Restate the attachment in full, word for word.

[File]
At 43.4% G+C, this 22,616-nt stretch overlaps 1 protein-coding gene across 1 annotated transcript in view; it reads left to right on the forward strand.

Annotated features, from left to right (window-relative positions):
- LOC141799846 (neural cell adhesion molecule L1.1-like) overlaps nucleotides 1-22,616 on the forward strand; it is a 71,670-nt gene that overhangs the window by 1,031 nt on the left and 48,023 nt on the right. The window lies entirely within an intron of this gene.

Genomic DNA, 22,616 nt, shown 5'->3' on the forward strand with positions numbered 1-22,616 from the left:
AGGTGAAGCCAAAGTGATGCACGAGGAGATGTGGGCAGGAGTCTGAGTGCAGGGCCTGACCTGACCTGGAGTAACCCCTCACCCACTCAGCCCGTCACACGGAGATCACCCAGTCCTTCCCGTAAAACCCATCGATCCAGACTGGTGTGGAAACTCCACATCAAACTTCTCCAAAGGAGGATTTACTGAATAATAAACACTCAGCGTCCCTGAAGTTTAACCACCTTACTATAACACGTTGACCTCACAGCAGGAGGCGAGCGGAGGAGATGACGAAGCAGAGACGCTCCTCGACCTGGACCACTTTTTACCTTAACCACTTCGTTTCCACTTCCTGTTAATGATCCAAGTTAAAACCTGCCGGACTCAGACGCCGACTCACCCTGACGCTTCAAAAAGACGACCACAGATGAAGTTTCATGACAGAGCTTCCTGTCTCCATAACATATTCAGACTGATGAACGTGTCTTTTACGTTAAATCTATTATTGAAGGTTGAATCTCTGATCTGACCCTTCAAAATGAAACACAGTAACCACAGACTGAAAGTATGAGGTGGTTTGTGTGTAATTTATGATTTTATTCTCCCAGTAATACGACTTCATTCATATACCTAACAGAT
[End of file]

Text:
At 43.4% G+C, this 22,616-nt stretch overlaps 1 protein-coding gene across 1 annotated transcript in view; it reads left to right on the forward strand.

Annotated features, from left to right (window-relative positions):
- LOC141799846 (neural cell adhesion molecule L1.1-like) overlaps nucleotides 1-22,616 on the forward strand; it is a 71,670-nt gene that overhangs the window by 1,031 nt on the left and 48,023 nt on the right. The window lies entirely within an intron of this gene.

Genomic DNA, 22,616 nt, shown 5'->3' on the forward strand with positions numbered 1-22,616 from the left:
AGGTGAAGCCAAAGTGATGCACGAGGAGATGTGGGCAGGAGTCTGAGTGCAGGGCCTGACCTGACCTGGAGTAACCCCTCACCCACTCAGCCCGTCACACGGAGATCACCCAGTCCTTCCCGTAAAACCCATCGATCCAGACTGGTGTGGAAACTCCACATCAAACTTCTCCAAAGGAGGATTTACTGAATAATAAACACTCAGCGTCCCTGAAGTTTAACCACCTTACTATAACACGTTGACCTCACAGCAGGAGGCGAGCGGAGGAGATGACGAAGCAGAGACGCTCCTCGACCTGGACCACTTTTTACCTTAACCACTTCGTTTCCACTTCCTGTTAATGATCCAAGTTAAAACCTGCCGGACTCAGACGCCGACTCACCCTGACGCTTCAAAAAGACGACCACAGATGAAGTTTCATGACAGAGCTTCCTGTCTCCATAACATATTCAGACTGATGAACGTGTCTTTTACGTTAAATCTATTATTGAAGGTTGAATCTCTGATCTGACCCTTCAAAATGAAACACAGTAACCACAGACTGAAAGTATGAGGTGGTTTGTGTGTAATTTATGATTTTATTCTCCCAGTAATACGACTTCATTCATATACCTAACAGAT